Different Types of Brokers
Brokers are intermediaries who execute trades in financial and commodity markets. Institutional FX traders can trade directly either with banks or one another via electronic trading platforms that provide direct market access. Individuals, however, usually need to access the FX market via specialized brokers.
Brokers come in all shapes and sizes, but they can be separated into two major types; principal and agency. Principal brokers operate dealing desks; which price, execute customer trades and hold the resulting positions until the customer trades out of it.
However, the model is rife with potential interest conflicts, primarily that the broker profits when a customer's position loses. This conflict raises perverse incentives into the broker-customer relationship.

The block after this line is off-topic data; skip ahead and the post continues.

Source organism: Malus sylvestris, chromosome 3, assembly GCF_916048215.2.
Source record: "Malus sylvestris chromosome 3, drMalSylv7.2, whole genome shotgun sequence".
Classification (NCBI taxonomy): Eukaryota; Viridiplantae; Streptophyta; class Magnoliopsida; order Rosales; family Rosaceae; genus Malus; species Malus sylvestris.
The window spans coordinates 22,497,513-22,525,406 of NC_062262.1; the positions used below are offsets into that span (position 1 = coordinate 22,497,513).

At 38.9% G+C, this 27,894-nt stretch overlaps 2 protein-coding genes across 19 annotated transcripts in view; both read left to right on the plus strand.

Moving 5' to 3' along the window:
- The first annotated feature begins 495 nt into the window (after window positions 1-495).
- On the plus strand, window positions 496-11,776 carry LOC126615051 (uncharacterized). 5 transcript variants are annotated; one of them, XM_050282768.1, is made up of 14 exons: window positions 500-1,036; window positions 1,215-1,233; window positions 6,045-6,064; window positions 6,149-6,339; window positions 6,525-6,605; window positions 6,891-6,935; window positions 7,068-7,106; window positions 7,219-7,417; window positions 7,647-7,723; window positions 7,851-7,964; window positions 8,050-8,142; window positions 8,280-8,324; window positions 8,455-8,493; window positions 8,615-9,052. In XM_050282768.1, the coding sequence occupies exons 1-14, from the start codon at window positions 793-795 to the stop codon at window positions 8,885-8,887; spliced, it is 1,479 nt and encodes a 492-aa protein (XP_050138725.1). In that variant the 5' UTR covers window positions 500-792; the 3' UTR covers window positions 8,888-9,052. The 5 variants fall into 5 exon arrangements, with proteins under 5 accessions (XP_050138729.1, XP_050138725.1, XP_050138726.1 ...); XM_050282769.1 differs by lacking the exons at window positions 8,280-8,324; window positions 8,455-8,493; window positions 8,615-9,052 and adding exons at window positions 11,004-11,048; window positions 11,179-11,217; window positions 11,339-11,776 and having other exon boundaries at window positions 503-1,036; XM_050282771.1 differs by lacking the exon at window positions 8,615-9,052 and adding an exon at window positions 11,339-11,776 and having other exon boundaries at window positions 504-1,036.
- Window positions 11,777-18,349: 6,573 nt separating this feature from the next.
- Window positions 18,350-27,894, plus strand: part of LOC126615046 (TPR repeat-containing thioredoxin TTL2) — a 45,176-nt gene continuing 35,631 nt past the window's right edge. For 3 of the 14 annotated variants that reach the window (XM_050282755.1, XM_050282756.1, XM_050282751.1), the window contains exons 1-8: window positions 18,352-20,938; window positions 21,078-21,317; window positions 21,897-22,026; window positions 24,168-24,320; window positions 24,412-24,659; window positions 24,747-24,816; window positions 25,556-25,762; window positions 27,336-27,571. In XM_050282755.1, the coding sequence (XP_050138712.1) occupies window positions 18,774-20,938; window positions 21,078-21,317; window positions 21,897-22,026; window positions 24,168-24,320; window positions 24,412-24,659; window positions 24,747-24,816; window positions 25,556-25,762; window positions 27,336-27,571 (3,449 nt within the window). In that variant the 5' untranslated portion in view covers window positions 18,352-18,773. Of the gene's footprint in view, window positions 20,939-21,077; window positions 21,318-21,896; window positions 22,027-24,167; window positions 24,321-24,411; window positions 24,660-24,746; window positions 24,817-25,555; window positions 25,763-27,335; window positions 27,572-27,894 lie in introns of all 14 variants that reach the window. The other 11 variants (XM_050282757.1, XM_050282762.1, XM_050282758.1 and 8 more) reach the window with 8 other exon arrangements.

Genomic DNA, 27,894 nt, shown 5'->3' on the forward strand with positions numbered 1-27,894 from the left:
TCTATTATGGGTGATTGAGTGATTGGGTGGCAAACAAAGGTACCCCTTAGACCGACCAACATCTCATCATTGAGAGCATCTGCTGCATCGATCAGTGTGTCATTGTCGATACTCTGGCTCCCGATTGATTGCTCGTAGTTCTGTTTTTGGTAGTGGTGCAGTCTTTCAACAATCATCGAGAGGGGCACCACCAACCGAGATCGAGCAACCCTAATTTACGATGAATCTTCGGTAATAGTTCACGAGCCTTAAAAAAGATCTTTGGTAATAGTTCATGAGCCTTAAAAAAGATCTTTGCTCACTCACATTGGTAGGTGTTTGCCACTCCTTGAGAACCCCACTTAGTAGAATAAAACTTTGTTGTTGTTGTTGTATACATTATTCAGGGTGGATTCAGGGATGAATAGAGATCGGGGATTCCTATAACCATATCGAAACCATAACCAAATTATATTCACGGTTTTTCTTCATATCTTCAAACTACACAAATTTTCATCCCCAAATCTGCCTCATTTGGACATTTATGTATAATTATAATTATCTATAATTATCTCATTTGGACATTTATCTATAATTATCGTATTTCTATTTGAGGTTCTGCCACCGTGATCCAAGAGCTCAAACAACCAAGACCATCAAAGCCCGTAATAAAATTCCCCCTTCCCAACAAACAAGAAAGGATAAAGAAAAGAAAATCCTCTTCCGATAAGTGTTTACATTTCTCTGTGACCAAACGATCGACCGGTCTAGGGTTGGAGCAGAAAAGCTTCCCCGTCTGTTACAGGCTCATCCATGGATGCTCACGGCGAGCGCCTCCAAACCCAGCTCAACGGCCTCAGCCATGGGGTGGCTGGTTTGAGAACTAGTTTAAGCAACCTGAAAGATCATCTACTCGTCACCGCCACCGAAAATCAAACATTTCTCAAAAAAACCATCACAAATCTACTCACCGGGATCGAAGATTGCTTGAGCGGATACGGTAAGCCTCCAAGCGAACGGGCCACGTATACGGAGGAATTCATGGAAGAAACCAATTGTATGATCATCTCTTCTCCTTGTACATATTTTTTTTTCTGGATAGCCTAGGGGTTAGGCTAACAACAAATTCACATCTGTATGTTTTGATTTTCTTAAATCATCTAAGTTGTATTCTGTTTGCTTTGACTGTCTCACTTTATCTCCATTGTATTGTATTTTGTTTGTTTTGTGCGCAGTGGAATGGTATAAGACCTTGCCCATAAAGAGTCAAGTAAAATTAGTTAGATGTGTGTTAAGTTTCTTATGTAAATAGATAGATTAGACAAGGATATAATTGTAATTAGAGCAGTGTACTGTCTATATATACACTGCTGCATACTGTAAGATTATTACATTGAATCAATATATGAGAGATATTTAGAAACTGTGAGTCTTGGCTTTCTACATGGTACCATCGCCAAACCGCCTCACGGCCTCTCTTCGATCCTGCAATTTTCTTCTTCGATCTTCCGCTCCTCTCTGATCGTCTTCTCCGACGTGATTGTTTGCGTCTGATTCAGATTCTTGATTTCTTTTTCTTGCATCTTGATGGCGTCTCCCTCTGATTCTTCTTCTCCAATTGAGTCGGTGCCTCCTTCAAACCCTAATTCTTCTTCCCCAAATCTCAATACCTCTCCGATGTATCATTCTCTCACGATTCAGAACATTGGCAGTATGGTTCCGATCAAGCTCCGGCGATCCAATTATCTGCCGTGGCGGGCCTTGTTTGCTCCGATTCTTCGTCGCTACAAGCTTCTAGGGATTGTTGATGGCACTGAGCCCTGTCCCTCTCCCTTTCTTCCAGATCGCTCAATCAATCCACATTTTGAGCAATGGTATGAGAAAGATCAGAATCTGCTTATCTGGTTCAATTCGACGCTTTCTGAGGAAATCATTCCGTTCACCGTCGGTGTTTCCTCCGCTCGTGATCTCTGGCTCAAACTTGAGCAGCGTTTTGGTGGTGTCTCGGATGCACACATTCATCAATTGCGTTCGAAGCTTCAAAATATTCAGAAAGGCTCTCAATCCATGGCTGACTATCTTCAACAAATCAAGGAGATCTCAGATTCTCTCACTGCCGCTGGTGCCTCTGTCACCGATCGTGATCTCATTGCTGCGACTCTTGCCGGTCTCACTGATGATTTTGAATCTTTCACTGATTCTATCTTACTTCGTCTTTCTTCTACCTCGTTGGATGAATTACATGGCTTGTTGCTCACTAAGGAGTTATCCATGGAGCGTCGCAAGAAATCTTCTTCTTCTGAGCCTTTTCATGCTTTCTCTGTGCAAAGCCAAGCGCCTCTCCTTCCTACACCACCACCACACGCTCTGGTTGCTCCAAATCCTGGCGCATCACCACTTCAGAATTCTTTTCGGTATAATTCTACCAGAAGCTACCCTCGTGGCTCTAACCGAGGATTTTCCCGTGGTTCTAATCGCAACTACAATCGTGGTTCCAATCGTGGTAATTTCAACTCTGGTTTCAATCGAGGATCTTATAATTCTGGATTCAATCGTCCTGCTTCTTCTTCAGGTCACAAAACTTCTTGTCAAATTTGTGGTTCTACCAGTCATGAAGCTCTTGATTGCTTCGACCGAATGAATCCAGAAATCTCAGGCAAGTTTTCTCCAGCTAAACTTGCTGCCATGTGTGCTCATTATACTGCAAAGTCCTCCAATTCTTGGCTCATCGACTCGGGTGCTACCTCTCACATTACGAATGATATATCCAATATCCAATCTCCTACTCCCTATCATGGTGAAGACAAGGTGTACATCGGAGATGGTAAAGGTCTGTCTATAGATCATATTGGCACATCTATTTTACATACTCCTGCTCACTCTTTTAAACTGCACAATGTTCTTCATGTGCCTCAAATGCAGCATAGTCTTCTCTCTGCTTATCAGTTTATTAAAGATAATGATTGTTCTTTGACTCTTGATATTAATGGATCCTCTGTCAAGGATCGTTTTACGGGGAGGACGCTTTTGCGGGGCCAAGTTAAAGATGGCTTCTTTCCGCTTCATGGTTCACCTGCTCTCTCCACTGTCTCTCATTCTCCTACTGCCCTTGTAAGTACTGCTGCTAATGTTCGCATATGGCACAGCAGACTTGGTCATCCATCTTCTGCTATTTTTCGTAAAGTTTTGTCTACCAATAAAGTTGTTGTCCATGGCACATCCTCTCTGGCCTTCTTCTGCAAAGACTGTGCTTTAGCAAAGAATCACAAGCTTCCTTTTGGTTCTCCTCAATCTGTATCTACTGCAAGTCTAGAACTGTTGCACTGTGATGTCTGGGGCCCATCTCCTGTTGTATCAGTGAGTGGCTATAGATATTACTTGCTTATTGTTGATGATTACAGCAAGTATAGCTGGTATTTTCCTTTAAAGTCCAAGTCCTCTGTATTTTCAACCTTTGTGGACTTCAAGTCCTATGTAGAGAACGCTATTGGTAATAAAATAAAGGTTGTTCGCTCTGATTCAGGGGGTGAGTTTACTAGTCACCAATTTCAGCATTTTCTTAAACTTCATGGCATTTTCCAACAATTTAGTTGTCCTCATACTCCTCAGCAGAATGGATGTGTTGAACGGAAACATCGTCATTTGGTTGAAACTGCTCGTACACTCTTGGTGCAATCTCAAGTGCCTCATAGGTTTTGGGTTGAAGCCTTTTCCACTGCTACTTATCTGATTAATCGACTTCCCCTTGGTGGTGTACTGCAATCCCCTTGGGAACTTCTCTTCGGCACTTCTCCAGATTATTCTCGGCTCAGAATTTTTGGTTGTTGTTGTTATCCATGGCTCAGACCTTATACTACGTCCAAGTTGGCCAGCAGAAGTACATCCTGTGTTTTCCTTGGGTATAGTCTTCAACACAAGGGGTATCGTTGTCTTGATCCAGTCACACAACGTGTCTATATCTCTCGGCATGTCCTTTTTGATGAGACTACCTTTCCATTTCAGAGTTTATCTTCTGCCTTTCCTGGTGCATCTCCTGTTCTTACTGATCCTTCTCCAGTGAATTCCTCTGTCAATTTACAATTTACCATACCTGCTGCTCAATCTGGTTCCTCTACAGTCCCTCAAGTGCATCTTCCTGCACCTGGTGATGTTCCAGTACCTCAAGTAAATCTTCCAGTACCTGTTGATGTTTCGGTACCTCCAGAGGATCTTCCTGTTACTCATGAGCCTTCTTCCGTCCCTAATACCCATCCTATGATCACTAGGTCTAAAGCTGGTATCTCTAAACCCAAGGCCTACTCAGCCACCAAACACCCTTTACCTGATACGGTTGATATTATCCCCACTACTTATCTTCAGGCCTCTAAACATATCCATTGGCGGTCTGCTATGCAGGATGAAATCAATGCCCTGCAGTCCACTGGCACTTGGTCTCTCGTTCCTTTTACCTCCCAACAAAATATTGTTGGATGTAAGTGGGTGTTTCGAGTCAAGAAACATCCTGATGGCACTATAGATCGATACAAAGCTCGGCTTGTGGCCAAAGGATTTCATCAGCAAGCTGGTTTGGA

This model is similar to the one used by banks to trade with sophisticated market participants. The conflicts are acute when retail FX brokers deploy principal dealing models, which deal with individual traders.
The agency-broker model resembles one used in trading stocks. In this model, the broker acts as the customer's agent, executing transactions on an exchange or other venue. In this model, the broker and the customer's interests are closely aligned.
It is important to research brokers thoroughly before opening a trading account. There are reputable principal brokers who make quality markets. On the other hand, there are proclaimed agency brokers who collect "rebates" from the liquidity partners with whom they execute customer trades. Clearly, these types of arrangements compromise the interest alignment within the agency model.